Further to the north-east between the Elan Valley and the edge of Snowdonia National Park is a gem of a reserve called Gilfach Nature Reserve. It is managed by Radnorshire Wildlife Trust and is spectacular for its scenery and wildlife. Here we found Pied Flycatchers and Grey Wagtails, Tree Pipits, Common Redstarts and Ravens. Wood Warblers were heard but not seen. Otters are said to frequent the river and there is a hide on the bankside for those who have the patience to wait for them. The hide is also good for woodland birds and Nuthatches gave some very close views. Further on from the hide is a visitors centre and toilets and outside the centre there are various bird feeders that attracted Lesser Redpolls in good numbers. I also found a Green Hairstreak butterfly on the heathland part of the reserve, which was a first for me.



Another site, a few miles south of Llandovery, that is well worth a visit is the Red Kite feeding station at Llanddeusant. There is a café by the road (appropriately called the Red Kite) and the owner feeds the kites in a field about 150 yards down the road at 3pm each day during the summer months and at 2 pm during the winter. There is a hide to watch from and close views are guaranteed. Apart from the 30 or more Red Kites present at feeding time, there were also a couple of Ravens and a passing Common Buzzard.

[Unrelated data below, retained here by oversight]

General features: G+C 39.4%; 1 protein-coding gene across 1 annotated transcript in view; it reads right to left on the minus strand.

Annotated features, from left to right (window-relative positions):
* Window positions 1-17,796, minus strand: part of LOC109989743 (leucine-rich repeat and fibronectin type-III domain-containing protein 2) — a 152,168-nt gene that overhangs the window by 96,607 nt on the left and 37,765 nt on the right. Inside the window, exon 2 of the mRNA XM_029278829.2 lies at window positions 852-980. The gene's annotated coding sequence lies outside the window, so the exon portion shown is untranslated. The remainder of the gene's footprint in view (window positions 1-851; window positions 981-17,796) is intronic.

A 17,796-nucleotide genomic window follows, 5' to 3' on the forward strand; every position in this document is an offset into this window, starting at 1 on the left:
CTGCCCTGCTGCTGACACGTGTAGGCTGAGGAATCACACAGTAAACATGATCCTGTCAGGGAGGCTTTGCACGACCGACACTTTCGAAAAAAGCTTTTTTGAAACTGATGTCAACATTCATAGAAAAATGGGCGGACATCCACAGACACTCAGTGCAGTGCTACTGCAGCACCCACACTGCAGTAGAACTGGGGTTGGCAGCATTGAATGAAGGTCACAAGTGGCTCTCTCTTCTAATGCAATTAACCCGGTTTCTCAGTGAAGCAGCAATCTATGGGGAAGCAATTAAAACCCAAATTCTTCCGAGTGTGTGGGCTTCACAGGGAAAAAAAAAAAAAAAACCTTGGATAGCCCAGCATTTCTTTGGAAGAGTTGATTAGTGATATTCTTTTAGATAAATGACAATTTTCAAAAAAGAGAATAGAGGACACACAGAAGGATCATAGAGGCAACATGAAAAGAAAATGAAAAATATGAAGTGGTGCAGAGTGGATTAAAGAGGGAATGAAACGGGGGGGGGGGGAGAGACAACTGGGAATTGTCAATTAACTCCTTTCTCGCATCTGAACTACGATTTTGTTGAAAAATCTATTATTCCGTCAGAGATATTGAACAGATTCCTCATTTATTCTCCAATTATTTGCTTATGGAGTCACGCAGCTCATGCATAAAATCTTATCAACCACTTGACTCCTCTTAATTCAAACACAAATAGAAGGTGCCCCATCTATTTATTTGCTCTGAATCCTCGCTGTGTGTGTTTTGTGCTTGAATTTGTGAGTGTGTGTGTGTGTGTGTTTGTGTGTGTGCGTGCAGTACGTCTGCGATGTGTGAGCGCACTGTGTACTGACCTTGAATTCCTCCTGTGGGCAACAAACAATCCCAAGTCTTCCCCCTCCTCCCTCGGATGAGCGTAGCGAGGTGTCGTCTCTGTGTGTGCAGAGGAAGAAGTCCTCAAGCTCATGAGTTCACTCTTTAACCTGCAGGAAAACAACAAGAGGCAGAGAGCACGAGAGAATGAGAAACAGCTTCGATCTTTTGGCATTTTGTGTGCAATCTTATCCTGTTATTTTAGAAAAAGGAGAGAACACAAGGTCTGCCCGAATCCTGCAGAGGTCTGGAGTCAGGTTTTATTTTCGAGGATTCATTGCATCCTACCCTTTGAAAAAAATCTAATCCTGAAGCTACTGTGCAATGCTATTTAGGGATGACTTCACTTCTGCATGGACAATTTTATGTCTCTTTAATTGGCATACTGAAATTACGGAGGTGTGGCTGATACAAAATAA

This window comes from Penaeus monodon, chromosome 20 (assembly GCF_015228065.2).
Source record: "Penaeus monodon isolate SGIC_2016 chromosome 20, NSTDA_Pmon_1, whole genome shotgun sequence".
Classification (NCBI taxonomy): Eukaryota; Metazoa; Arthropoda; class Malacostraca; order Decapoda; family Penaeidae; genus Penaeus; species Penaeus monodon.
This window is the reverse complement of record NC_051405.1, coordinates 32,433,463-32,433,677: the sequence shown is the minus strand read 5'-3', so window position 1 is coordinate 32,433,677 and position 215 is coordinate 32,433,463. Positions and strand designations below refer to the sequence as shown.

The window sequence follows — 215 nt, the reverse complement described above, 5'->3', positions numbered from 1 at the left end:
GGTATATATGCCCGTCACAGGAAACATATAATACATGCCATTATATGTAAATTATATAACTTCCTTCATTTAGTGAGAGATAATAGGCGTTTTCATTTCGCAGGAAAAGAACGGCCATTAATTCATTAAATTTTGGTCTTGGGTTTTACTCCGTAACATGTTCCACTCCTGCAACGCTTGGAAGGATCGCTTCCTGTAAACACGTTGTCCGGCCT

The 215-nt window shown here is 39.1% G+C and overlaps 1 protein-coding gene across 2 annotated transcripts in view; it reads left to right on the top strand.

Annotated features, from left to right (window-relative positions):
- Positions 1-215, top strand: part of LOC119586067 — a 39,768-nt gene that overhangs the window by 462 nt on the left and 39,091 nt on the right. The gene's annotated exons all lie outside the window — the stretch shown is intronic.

I have to say that it was a fantastic week’s birding in stunning scenery and staying in superb accommodation. Also, the weather couldn’t have been better – not a drop of rain all week and very warm and sunny, which is unusual for Wales.

If you have the time and the inclination, a birding visit to this area will be rewarding and I don’t think you could find anywhere better that Henllys Estate B&B for your stay. We are definitely heading back there later this year.

Saturday, 15 June 2013

AN AMERICAN GOLDEN PLOVER TWITCH AND A DAY OUT WITH THE TICE'S MEADOW GANG

Before setting off for a trip to Lakenheath Fen in Suffolk and Cley Marshes in Norfolk very early yesterday morning, and having had a good run of late with four rare bird sightings over a three-week period, I just had to pay Cuckmere Haven a visit on Thursday evening for the American Golden Plover that had been there for a couple of days.

Reading from reports it was clear this American vagrant was easy to view from a close distance, just off the footpath, a mile walk from the Golden Galleon pub on the east side of the river, heading towards the estuary and the English Channel beyond. 

The weather had cleared from earlier in the day but it was still quite breezy. Having parked up at about 6.30pm and walked the 20 minutes to the pool just north of the scrape it was a very easy twitch.

There sitting quietly on the grass edge to the pool, just ten metres away, was the American Golden Plover. It would occasionally get up and stretch its wings before going off for a quick feed around its recently acquired back yard and then return to the grassy mound again.

It couldn't have been easier, which I was thankful for because I had to get back home and get ready to set off for Aldershot and Rich Horton's house where I was meeting up with Rich, Matt Phelps, Rich Sergeant and Dave Baker – the Tice's Meadow gang – before setting off overnight for Lakenheath.